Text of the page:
Hey and welcome to our Ultimate Triggertrap Arduino Shield page. On this page, you will learn what the different parts of the Triggertrap Shield are, and we’ll show you how to assemble your own.
What is a ‘shield’? How does it work?
The Triggertrap Shield for Arduino is a fully featured Triggertrap, except with a couple of differences. For one thing, you have to have an Arduino in order to use it: This version of the Triggertrap is a ‘shield’. Basically, that means that it rides ‘piggyback’ on an Arduino rapid prototype board. This is great, because you can use your Arduino for all sorts of awesome projects. When you want to use it as a Triggertrap, simply load the Triggertrap software onto the Arduino, place the Triggertrap shield on your Arduino, and you’re ready to go!
The Triggertrap Shield is a great project for everybody who wants to learn more about electronics, too: It’s relatively easy to build, and we’re providing you with full instructions for how to do it on this page. We’ve been contacted by high school electronics teachers, after-school electronics clubs, and more than a few dads (and one mom, too! Go electronics moms!) who all wanted to use the Triggertrap to teach their kids/students/themselves more about electronics. Awesome!
If you ended up here by accident, and are looking for somewhere to buy the shield, try the Triggertrap Shop!
Table of Contents:
- What is a shield? How does it work?
- Table of contents (you’re looking at it…)
- Which Arduino works with the Triggertrap?
- What are all these parts?
- Checking the part list
- Identifying your parts (with photos!)
- Assembling your shield (step-by-step)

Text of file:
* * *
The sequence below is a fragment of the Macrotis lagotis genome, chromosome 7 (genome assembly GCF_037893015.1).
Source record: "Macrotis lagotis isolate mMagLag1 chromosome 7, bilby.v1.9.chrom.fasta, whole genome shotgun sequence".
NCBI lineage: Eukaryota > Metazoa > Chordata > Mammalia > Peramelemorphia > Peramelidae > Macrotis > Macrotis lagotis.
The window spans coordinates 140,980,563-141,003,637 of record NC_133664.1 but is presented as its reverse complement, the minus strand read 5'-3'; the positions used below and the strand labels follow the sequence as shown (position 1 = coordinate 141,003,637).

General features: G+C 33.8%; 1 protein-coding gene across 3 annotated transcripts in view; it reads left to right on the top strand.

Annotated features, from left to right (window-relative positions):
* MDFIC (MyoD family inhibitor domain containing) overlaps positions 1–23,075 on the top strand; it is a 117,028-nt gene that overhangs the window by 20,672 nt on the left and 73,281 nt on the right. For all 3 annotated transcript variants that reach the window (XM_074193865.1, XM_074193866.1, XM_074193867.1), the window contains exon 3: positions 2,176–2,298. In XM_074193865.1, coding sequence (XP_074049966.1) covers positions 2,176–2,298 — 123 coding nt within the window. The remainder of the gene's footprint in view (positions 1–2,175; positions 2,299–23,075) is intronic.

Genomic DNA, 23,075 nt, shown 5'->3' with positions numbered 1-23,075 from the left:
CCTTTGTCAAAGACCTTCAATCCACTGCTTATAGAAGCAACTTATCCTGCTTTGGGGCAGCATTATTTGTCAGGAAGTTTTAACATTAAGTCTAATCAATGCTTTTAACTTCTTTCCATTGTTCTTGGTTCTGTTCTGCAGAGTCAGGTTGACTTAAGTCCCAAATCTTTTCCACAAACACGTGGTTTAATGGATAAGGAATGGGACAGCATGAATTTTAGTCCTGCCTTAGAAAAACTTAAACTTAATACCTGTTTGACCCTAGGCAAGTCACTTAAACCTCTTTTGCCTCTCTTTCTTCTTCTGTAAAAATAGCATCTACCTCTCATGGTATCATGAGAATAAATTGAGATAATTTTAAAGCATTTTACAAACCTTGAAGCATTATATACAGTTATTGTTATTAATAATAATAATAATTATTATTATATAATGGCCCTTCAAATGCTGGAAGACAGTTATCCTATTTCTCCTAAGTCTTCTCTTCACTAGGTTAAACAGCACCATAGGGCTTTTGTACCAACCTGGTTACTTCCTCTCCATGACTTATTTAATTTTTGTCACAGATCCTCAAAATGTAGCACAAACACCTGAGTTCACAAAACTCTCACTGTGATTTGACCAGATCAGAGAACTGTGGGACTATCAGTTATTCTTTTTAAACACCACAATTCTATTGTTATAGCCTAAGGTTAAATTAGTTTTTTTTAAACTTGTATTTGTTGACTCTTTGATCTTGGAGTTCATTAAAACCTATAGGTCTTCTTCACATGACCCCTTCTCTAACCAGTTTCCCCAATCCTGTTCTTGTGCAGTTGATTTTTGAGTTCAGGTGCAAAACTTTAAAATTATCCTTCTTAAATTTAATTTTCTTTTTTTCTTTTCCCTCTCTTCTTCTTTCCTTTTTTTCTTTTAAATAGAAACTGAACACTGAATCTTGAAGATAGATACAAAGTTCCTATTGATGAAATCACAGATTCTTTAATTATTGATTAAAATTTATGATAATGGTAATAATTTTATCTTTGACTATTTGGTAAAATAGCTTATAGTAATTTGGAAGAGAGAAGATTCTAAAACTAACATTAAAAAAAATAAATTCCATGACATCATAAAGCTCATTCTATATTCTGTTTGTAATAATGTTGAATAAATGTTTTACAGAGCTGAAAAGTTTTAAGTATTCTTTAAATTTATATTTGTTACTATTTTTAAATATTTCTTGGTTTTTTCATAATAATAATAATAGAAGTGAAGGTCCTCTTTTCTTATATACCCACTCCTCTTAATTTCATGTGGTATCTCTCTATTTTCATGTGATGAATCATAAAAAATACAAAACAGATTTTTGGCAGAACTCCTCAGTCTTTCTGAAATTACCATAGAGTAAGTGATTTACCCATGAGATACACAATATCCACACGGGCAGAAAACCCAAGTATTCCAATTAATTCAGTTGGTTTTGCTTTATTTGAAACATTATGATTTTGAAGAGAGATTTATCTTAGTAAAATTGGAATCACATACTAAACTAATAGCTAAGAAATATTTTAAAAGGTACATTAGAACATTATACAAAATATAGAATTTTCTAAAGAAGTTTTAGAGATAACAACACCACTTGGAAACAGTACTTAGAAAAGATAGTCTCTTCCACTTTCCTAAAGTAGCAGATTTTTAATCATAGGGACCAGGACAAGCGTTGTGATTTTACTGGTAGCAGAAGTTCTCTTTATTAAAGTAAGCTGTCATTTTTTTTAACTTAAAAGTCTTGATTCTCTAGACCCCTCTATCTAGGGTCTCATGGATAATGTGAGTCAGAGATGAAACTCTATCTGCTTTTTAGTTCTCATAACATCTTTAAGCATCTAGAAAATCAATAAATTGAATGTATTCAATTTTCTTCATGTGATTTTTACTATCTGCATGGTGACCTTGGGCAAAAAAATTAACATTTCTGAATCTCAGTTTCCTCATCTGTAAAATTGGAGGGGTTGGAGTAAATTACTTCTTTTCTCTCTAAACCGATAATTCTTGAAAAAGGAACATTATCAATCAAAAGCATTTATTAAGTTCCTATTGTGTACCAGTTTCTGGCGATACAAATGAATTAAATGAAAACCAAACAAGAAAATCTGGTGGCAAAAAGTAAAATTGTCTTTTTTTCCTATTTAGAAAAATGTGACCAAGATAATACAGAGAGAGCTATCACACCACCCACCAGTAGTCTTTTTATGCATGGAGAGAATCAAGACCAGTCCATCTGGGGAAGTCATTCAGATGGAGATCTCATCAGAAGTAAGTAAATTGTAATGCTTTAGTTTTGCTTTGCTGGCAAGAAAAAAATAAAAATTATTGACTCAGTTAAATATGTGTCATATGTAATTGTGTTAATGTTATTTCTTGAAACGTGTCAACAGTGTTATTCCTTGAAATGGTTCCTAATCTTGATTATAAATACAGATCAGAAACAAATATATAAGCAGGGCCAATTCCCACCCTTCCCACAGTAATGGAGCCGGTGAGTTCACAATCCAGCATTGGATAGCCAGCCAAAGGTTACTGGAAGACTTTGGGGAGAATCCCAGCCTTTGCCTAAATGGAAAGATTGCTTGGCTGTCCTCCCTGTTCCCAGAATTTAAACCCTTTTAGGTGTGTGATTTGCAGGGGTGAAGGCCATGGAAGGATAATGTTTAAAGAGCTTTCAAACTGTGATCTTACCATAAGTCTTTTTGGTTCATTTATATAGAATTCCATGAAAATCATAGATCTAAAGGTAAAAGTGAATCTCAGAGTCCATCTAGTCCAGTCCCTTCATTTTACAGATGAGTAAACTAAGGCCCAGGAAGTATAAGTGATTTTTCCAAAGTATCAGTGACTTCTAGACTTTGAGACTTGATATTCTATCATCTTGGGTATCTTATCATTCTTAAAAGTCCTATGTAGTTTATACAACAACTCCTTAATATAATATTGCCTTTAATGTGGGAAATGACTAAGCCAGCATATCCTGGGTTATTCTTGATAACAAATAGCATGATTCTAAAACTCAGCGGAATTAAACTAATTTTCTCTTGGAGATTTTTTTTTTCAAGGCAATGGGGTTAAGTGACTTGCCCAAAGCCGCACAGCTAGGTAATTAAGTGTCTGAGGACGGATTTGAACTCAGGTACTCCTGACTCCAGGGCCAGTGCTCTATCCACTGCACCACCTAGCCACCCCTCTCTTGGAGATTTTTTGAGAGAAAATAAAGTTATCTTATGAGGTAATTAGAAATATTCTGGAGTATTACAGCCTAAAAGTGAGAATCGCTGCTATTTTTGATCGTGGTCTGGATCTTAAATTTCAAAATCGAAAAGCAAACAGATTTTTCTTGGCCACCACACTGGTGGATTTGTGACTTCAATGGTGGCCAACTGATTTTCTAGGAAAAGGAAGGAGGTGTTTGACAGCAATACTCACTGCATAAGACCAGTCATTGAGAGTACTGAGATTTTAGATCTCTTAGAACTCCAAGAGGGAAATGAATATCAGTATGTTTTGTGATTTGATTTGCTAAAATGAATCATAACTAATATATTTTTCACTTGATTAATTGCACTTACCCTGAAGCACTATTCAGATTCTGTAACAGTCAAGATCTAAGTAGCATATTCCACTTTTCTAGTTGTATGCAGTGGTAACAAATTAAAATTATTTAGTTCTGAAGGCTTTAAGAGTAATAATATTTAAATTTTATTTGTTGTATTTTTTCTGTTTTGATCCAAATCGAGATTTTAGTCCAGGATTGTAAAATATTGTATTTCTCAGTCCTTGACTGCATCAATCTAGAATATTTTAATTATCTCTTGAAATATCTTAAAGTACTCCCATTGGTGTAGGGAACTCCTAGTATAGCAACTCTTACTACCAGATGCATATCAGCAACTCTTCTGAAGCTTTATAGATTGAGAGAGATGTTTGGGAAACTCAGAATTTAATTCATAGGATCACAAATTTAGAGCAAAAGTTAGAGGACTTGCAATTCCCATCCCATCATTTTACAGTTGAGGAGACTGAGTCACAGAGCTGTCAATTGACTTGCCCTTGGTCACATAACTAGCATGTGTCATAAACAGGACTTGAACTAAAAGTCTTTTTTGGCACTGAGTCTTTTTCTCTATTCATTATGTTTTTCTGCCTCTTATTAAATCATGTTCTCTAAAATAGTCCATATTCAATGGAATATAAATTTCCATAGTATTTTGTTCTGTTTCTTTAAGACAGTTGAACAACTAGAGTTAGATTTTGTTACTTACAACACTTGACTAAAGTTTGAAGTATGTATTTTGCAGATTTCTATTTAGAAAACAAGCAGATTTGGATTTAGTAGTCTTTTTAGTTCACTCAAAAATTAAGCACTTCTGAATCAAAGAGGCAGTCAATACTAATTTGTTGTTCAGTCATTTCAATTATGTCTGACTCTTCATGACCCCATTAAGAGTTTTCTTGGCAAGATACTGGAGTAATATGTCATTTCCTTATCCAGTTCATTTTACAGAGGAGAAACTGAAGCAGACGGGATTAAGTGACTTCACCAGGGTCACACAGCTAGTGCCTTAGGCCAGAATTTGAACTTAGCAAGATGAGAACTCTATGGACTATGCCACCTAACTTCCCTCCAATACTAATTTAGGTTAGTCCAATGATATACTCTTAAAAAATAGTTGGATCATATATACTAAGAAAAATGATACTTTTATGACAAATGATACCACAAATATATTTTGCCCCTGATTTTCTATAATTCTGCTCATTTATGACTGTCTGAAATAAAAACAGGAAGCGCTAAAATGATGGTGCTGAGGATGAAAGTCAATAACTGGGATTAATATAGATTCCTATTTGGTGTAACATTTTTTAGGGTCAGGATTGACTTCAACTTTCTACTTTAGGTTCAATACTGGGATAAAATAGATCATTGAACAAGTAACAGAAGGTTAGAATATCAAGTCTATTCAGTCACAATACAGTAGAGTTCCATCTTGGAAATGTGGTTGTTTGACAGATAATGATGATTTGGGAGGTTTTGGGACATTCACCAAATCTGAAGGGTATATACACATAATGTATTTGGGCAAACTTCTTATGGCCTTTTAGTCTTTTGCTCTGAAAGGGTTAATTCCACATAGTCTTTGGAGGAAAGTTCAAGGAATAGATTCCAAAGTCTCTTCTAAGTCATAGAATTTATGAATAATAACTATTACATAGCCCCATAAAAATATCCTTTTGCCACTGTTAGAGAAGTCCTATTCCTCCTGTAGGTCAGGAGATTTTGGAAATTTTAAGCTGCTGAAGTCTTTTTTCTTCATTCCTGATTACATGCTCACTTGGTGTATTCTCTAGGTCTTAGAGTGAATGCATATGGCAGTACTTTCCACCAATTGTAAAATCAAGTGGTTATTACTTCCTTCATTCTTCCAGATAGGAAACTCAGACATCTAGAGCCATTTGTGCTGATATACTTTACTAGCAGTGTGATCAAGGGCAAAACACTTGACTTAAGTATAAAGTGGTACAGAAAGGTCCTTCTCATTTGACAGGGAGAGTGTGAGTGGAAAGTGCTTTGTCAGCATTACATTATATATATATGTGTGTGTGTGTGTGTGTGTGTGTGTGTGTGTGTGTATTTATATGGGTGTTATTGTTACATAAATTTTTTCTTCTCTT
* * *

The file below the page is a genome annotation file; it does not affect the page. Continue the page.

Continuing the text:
- Assembling your shield (Timelapse Video)
- Putting the software onto your Arduino
Which Arduino works with the Triggertrap?
The Triggertrap should work on any Arduino or Arduino-clone that uses an ATmega328 microprocessor. If you have an Arduino, take a close look at the processor chip; it’ll probably either say ATmega128 or ATmega328. You want the latter.
What are all these parts?
When you get your Triggertrap Shield, you’ll find a baggie full of parts, and if you’re new to electronics, that can be a little bit daunting. Don’t worry, we’ll talk you through it. After all, it’s meant to be as much fun building your Triggertrap Shield as it is to use it. So, let’s take you through the parts as they are installed on the Triggertrap Shield one by one. We’ll do that in a video, so I can talk you through it.
Let’s take a closer look, then:
If the video moves too fast, or if you feel like i’m mumbling too much (or if you don’t fancy skipping around to find the one part you’re wondering about), I’ve also created an ‘interactive image’ over on Flickr, which has all the parts marked.
Checking the Part List
Your Triggertrap should come with:
1x PCB (Printed Circuit Board)
1x Momentary Tactile Button (large)
4x Momentary Tactile Button (small)
1x RCA socket (for [AUX] on the PCB)
1x 3.5mm stereo mini jack socket (for [CAM] on the PCB)
1x short length of heat-shrink tubing (for the laser sensor)
1x Optocoupler Integrated Circuit (8 pins, marked with LTV826 – for [IC1] on the PCB)
1x Register Bus Integrated Circuit (16 pins, marked 4094N – for [IC2] on the PCB. This is the one that covers the NoMi logo.)
Sensors and output
1x Laser Sensor Photo Diode (for [LASER] on the PCB)
1x Ambient Light Sensor Photo Diode (For [PQ1 LIGHT] on the PCB)
1x IR Emitter Light Emitting Diode (for [IRLED] on the PCB)
1x LCD display (goes in the pins next between R3 and the Register Bus)
1x Microphone (for [MIC] on the PCB)
2x 510R resistor (green brown brown – for [R1] and [R2] on the PCB)
1x 47k resistor (yellow violet orange – for [R13] on the PCB)
3x 10k resistor (brown black orange – for [R8], [R10] and [R11] on the PCB)
3x 5k1 resistor (green brown red – for [R3], [R9] and [R14] on the PCB)
2x 68R resistor (blue gray black – for [R5] and [R6] on the PCB)
2x 100k resistor (brown black yellow – for [R7] and [R12] on the PCB)
1x 1N4148 diode (for [R4] on the PCB)
*** PLEASE NOTE: In this guide, there are several photos of the Diode installed the wrong way. Please pay extra close attention: When you install the diode into R4, the black markings on the diode should point TOWARD the R3 resistor next to it.
1x MOSFET transistor (marked bs170 – for [Q1] on the PCB)
1x PNP transistor (marked BC548B – for [Q2] on the PCB)
1x 100uF capacitor (for [C9] on the PCB)
11x 100nF ceramic capacitor (for [C1] – [C8] and [C10] – [C12]
1x 8×2 pin header (for the LCD screen)
2x 8×1 pin header (For the LCD side of the Shield)
2x 6×1 (for the buttons-side of the Shield)
Identifying your parts (with photos!)